It could be worse. Honest.
Nearly 70 years ago, Time stood still for a proper caning by Wolcott Gibbs. In a 1938 New Yorker piece, Gibbs parodied the newsmag’s tortured syntax by writing:
Our minds are reeling decades later as the Bush regime’s New Barbarism agenda, explained to us by Fearful Leader’s tortured syntax, pushes us farther and farther back in time, even beyond that galaxy far, far away and long, long ago.
Like other Midwesterners, we used to say back in Bartlesville, Oklahoma, that even a stopped clock is right twice a day. But the Bush regime won’t let time stand still.
Need more evidence? My colleague James Ridgeway, sneaking dispatches to us from heavily guarded pre-inaugural D.C., riffs on Michael Chertoff, Bush’s putative Homeland Security czar, as yet another example of the regime’s penchant for creating bad solutions to its self-inflicted problems:
As we hurtle back backwards at a rate that’s harsh on our delicate Constitution, you can forget that theory about a stopped clock being right twice a day. Not applicable under this government.
On the other hand, the judicial branch seems to finally be squaring off against the executive ranch. The latest news on that front is the possible end of ridiculous federal sentence rigidity.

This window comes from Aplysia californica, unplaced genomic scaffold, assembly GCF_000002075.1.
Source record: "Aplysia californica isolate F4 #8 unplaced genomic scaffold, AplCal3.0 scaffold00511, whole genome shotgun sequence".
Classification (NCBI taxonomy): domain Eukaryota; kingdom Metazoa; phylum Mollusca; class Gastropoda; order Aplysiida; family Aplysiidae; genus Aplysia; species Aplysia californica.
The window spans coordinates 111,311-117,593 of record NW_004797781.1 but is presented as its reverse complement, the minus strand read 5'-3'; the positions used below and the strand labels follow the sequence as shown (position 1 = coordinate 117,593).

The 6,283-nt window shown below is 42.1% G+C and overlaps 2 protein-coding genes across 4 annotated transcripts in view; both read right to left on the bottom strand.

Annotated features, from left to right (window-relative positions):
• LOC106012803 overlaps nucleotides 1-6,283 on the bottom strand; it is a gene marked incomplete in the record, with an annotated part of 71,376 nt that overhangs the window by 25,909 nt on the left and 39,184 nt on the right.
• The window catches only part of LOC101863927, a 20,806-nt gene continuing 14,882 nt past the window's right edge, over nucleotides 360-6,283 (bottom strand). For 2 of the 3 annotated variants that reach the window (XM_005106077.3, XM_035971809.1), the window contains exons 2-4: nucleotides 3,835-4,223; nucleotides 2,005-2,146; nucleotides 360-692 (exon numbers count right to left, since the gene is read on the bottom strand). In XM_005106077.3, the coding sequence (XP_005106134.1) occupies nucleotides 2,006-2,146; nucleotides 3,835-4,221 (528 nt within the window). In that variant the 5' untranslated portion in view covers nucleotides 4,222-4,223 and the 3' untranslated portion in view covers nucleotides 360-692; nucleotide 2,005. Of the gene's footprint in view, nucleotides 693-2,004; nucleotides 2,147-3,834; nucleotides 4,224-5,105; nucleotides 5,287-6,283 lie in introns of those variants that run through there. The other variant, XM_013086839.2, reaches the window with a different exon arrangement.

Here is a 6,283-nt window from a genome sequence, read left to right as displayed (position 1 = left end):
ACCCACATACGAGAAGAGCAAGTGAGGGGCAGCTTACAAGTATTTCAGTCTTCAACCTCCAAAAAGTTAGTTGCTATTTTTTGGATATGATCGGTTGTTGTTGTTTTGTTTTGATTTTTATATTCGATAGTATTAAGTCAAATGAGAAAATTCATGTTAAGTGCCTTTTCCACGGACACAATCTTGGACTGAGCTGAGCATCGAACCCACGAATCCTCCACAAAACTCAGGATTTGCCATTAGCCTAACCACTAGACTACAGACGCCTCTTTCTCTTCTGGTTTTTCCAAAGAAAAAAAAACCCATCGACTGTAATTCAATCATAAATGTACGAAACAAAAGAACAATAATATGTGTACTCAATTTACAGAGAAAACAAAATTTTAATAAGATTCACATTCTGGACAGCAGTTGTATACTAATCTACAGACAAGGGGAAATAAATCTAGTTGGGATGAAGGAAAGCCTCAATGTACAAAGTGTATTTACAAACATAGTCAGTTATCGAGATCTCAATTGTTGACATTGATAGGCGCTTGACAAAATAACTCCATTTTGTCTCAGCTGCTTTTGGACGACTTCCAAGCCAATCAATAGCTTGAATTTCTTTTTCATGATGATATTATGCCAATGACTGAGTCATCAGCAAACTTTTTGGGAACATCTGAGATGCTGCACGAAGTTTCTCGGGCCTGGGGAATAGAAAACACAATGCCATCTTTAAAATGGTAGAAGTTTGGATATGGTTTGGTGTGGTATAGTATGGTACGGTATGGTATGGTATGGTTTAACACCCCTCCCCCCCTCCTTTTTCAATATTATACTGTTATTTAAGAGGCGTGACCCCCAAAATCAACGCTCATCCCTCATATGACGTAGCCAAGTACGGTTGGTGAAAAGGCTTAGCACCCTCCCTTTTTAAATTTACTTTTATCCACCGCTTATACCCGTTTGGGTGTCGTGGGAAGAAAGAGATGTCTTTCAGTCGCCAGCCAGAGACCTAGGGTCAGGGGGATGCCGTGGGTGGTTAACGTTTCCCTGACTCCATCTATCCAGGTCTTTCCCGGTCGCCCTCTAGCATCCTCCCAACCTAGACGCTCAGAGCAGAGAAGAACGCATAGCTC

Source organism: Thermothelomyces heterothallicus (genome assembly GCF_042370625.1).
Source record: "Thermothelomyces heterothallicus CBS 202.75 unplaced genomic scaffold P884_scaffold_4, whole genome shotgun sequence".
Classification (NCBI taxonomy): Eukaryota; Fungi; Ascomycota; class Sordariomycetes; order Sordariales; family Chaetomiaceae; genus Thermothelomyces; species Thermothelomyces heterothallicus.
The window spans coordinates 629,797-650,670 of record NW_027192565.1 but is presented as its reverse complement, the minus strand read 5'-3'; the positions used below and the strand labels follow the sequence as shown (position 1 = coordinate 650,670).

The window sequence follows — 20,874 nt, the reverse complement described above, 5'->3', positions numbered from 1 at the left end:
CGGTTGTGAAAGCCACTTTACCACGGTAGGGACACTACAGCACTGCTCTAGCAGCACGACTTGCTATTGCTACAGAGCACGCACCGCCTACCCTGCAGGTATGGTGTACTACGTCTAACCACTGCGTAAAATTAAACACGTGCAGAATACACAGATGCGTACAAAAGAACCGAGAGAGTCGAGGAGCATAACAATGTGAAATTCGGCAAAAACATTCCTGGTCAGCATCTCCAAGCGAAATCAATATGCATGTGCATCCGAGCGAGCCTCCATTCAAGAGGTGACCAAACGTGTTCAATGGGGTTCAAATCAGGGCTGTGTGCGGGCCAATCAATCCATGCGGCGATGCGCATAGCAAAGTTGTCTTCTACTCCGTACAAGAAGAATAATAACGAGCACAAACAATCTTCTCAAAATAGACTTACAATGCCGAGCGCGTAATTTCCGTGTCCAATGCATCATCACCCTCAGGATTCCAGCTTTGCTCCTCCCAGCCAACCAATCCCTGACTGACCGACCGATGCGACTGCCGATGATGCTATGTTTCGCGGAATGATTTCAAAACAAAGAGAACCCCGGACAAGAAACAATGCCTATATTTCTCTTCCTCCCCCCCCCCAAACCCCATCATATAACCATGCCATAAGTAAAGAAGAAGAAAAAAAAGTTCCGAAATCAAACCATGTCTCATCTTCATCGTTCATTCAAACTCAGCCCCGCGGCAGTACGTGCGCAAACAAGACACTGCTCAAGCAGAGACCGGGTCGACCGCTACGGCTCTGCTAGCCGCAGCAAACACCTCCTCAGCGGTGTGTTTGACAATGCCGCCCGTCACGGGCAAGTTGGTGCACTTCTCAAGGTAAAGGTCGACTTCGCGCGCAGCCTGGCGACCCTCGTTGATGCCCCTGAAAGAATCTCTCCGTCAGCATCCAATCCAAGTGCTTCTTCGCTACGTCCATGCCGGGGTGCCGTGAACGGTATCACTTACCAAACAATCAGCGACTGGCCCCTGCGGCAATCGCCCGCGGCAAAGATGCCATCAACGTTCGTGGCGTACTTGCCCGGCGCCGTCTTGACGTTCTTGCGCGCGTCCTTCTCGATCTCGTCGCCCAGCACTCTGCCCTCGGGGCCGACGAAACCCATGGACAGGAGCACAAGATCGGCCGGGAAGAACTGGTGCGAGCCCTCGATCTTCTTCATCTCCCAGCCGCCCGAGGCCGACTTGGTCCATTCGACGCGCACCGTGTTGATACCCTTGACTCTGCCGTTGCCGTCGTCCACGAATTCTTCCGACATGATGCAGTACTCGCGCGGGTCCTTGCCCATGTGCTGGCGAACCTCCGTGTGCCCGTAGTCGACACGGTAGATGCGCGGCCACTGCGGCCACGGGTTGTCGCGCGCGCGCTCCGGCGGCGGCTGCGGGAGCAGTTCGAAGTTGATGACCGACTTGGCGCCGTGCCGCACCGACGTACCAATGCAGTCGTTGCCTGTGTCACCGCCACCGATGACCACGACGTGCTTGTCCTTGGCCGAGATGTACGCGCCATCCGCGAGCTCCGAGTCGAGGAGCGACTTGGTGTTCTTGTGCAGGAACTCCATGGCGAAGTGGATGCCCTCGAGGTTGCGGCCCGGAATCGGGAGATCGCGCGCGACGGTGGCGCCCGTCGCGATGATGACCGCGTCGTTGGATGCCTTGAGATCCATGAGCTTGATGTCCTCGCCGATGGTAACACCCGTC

Another Voice colleague, fedora-beat columnist Jarrett Murphy, parses the way the daily papers are parsing that hopeful development—hopeful because even though there’s confusion about the sentences of the new sentencing guidelines, it appears that most of us will be able to stay of federal prison.
In addition to that seemingly good news about our backward sentences, the people at BackwardsBush.com have just given us a more optimistic way to look at our nation’s current four-year bid.
Manhattanite Vince Ponzo and crew are hawking a digitally enhanced (no, not just by the middle finger) key chain that continuously, joyously, automatically, and hopeably calculates the time running out on the Bush regime.
As I write this, George W. Bush has 1,467 days, 13 hours, 4 minutes, and 9.3 seconds left in office. Oops, I spoke too soon. It’s actually 1,467 days, 13 hours, 3 minutes, and 2.1 seconds left in office. Wait, it’s even less. (You get the idea.)
After extensive testing by the Village Voice Political Laboratory, we have given this our seal of approval. That’s because the key chain seems to keep an accurate countdown—at least time’s not standing still. As Ponzo puts it: